GPs urge caution over DTC genetic testing

Author: Louise Prime

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The results of direct-to-consumer (DTC) genetic tests could cause patients undue worry or inappropriate reassurance and increase workload for GP teams, warned* researchers and GP leaders this morning. The Royal College of GPs said GPs simply don’t have the expertise to interpret test results in a sophisticated enough way to be useful to patients, and has called for the companies that market the tests to take responsibility for interpreting the results rather than advising patients to talk to their GP.

In The BMJ this morning, geneticists and ethicists pointed out that some DTC genetic tests, sold online as well as in shops, promise insights into ancestry or disease risks, and others claim to provide information on personality, athletic ability, and child talent; and in some advertising, the tests “were presented as potentially empowering, with the decision to take them portrayed as responsible – a way that people can take an active role in managing their own health”.

But the researchers pointed out that interpretation of genetic data is complex and context dependent – DTC genetic tests might produce unnecessarily worrying false-positive or dangerously reassuring false-negative results. They said people often access the tests without prior discussion with a health professional, but anyone worried about their DTC genetic test results will often then ask their GP or other primary healthcare provider for advice. They advised GPs consulted in this situation:

  • Don’t use DTC genetic test results to inform health decisions without further scrutiny. For example, if they found ‘disease-causing’ or ‘likely disease-causing’ variants in genes associated with conditions for which early detection might be possible and/or treatment is available (such as BRCA1, BRCA2,MLH1), inform the patient that further testing often shows that DTC genetic test results are inaccurate, so they might need a blood test to confirm or refute their result, and they might not be offered a genetics appointment.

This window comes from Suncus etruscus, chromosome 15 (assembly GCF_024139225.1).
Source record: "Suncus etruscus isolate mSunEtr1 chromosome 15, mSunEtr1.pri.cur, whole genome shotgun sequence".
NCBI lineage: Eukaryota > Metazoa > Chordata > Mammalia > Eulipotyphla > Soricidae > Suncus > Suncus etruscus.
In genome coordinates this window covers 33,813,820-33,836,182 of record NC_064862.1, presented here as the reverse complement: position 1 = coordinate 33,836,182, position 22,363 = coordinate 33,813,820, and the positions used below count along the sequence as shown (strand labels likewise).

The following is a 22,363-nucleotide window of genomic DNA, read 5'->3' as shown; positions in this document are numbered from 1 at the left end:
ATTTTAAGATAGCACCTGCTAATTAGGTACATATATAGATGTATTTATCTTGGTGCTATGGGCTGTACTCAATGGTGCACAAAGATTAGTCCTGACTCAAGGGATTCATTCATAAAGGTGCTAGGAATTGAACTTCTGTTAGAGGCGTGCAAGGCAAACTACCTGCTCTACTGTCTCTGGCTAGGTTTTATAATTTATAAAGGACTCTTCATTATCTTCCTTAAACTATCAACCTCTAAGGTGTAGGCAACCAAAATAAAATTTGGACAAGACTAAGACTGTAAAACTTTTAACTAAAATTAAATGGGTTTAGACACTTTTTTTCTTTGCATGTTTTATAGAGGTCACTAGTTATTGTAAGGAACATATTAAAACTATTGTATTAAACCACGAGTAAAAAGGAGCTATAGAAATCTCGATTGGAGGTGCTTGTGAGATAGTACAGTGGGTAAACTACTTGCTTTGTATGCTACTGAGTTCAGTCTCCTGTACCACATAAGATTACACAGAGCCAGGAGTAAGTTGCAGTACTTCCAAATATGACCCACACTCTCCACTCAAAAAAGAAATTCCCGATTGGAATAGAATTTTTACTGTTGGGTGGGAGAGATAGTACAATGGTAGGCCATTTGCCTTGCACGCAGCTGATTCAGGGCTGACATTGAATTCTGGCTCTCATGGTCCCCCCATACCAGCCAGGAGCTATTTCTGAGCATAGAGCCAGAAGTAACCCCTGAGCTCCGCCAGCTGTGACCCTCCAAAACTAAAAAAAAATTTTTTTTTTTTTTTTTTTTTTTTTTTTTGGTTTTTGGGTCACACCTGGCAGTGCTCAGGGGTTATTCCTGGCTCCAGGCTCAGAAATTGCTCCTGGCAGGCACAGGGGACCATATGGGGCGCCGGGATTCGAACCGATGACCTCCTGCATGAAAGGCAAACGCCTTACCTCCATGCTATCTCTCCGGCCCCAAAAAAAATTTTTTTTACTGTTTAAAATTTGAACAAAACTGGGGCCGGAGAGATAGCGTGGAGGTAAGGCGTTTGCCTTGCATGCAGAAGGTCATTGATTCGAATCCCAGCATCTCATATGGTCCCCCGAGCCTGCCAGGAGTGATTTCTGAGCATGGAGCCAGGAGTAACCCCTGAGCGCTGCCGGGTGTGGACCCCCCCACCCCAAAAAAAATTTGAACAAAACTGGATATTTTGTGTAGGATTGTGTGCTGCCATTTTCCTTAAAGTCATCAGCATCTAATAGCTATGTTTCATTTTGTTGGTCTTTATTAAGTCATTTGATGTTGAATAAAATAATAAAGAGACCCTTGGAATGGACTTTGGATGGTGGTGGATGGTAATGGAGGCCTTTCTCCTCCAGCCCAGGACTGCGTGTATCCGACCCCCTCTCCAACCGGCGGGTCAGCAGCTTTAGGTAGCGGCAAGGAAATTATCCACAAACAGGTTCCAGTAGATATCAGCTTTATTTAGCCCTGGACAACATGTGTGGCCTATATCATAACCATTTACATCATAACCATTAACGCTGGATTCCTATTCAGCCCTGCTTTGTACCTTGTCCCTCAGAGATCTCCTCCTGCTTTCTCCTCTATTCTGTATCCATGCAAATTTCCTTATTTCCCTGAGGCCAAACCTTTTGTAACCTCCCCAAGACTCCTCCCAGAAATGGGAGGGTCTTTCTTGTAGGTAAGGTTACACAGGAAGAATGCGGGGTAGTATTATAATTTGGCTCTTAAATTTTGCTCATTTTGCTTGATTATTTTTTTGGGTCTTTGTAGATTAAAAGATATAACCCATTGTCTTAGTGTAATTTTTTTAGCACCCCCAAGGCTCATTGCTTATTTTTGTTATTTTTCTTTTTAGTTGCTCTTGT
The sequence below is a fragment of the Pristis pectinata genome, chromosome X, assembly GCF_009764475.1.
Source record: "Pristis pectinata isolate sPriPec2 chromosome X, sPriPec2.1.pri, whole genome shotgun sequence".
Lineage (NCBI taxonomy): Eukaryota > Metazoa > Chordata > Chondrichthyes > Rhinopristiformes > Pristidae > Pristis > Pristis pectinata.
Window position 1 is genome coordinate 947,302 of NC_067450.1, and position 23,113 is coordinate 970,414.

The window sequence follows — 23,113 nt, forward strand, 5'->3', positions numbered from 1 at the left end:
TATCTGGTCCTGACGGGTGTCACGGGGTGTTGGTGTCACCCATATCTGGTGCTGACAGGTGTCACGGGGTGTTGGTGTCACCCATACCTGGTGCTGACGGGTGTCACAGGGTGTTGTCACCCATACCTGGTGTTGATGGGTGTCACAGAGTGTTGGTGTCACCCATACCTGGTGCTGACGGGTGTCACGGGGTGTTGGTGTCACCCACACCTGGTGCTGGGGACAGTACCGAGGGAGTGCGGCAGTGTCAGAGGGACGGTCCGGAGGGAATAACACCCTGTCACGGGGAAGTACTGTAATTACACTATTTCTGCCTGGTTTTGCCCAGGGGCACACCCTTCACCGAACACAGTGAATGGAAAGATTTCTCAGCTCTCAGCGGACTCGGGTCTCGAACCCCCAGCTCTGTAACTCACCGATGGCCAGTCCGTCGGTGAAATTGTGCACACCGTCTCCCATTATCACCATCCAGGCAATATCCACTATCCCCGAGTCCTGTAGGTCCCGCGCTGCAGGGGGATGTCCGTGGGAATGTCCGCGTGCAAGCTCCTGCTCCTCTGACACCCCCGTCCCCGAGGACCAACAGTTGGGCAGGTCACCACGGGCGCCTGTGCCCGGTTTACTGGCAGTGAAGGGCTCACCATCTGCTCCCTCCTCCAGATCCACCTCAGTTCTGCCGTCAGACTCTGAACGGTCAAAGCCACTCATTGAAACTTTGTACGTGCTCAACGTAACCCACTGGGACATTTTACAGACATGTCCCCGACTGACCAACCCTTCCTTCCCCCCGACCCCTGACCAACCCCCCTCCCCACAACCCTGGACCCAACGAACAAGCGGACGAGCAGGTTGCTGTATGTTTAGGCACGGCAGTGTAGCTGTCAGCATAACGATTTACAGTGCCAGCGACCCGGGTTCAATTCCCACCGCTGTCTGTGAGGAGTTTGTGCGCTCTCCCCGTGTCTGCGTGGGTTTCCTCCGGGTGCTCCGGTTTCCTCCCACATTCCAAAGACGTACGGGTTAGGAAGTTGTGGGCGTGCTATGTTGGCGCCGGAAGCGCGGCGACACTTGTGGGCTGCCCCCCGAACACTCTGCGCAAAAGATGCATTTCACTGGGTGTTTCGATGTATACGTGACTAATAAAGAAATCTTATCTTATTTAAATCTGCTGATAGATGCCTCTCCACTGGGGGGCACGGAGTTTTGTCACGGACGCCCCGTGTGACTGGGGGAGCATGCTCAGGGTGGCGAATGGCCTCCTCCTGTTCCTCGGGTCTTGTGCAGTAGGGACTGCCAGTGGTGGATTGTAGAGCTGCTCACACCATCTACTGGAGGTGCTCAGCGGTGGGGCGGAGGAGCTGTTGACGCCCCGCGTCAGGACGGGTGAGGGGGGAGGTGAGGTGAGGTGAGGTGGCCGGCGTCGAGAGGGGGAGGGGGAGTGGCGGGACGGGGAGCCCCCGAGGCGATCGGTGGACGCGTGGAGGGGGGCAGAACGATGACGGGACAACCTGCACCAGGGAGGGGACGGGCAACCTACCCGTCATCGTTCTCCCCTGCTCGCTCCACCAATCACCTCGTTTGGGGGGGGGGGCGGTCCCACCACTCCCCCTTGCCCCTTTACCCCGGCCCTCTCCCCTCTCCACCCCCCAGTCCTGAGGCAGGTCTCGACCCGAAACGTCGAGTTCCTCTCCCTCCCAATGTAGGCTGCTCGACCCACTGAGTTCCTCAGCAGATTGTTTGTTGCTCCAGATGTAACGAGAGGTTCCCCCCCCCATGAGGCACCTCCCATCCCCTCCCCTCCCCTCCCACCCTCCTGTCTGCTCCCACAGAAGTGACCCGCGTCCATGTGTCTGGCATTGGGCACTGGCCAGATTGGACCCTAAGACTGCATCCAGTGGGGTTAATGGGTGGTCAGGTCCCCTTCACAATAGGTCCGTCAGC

• Refer anyone with a medical or family history where you would otherwise offer a genetics referral regardless of ‘reassuring’ results from a DTC genetic test.
  • If someone who has taken a DTC genetic test presents with symptoms that they are concerned about (or that they think are explained by the DTC genetic result), assess and investigate the symptoms in the same way that you would for any other patient.
  • It might be useful to discuss possible sources of error in DTC genetic tests; and shifting the conversation from discussing genetic risk to addressing modifiable lifestyle factors can be an important part of the consultation.

They said DTC genetic testing raises wider questions too: how can we raise public awareness that many genetic results are not clear cut, and might not substantially shift a person’s pre-existing risk of disease? How can we ensure that patients with personal or family histories suggesting a genetic condition are not falsely reassured by DTC genetic test results? And how should additional healthcare costs arising from DTC genetic tests be funded? What regulation might be helpful?

The RCGP said the paper backs up its own concerns over DTC genetic testing. College chair Professor Helen Stokes-Lampard said: “Genomic sequencing data has huge potential to improve the care patients receive in the future – but we agree with the authors of this paper that at present, caution should certainly be advised by both healthcare professionals and the public.

“The College has already voiced concerns about the increasing availability of commercial genetic tests – firstly, because the results could cause undue worry or inappropriate reassurance for patients, and secondly because of the workload implications in general practice.

“Genetic testing shouldn’t simply be done to satisfy a patient’s curiosity about their health as the results could have very real implications. But as it stands, we don’t have the expertise to interpret them in a sophisticated enough way to be of great benefit for our patients.”

She added: “Our members have reported patients coming to see them with the results of commercial genetic tests, asking for them to be interpreted – and some commercial companies actually advise this instead of providing the necessary advice and feedback themselves. But GPs and our teams are already working under intense resource and workforce pressures – with patients waiting too long for a routine appointment as a result – so this is not a good use of our time or NHS resources, and should be the direct responsibility of the companies that are being paid to perform the tests.”


*Horton R, Crawford G, Freeman L, et al. Direct-to-consumer genetic testing. BMJ 2019; 367 :l5688

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Editorial team, Wilmington Healthcare

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